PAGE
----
September 13, 2007
This morning's Northwest Herald carries on Page 3C an article about a driver whose car was rear-ended by a schoolbus last May. Not just rear-ended, but "violently" struck by the schoolbus, according to the driver's law suit. The May 24 crash reportedly injured the driver whose car was hit, the schoolbus driver, two grade school children on the bus, and another motorist into whose oncoming van the suing driver's Jeep was pushed.
The schoolbus driver was charged with failure to reduce speed to avoid an accident. That charge certainly seems reasonable and appropriate to me.
But get this... The charge was amended in August to having no valid registration. Registration in the Illinois Vehicle Code refers to the licensing of the vehicle, not a driver's license in the driver's pocket. What happened to the moving violation?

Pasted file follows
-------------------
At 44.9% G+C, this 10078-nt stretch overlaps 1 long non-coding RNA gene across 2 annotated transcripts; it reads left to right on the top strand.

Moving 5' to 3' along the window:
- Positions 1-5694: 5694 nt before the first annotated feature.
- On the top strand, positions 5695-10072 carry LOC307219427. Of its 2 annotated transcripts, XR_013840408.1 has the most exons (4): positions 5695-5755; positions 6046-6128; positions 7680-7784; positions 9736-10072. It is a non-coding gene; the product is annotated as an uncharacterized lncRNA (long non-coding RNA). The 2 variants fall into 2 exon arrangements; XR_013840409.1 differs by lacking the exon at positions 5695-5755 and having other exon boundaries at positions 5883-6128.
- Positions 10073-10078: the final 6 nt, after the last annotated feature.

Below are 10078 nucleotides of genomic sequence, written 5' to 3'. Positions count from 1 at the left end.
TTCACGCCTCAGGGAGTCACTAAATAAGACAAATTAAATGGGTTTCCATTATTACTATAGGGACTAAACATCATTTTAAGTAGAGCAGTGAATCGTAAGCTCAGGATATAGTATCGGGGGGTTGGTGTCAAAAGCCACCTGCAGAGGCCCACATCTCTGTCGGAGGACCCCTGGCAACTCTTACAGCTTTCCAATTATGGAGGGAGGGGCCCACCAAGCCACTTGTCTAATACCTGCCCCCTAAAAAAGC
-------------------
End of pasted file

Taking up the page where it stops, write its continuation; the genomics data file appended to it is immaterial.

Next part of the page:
What were the circumstances that led the unnamed judge to accept this plea-bargain? Obviously, a defense lawyer got involved, and the State decided not to waste its time prosecuting the serious charge; not that rear-ending someone appears to be that serious of a charge in McHenry County. This charge is used all the time (unless a deputy sheriff rear-ends a car). When I was writing tickets In Iowa (or was it in Colorado), we called it "failure to stop in the assured clear distance ahead."
The law enforcement agency whose officer wrote the original ticket isn't mentioned in the article. What is their opinion about the plea-bargain? The ticket was issued by the Spring Grove P.D., according to the original May 26 report in the Northwest Herald. Is the investigation of the accident being evaluated at the P.D. to determine how a defense attorney was able to persuade the State's Attorney to amend the charge?
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